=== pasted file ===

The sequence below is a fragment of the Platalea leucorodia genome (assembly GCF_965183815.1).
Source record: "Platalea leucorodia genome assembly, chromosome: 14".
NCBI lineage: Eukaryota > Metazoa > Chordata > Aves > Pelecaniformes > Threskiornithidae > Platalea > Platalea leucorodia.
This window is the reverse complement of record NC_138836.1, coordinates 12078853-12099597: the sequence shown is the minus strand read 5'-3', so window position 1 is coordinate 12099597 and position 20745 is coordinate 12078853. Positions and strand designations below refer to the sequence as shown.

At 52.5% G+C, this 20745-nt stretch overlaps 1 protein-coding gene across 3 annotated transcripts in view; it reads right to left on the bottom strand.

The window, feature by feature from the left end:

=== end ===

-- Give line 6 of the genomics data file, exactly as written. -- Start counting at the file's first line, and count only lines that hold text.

The window, feature by feature from the left end: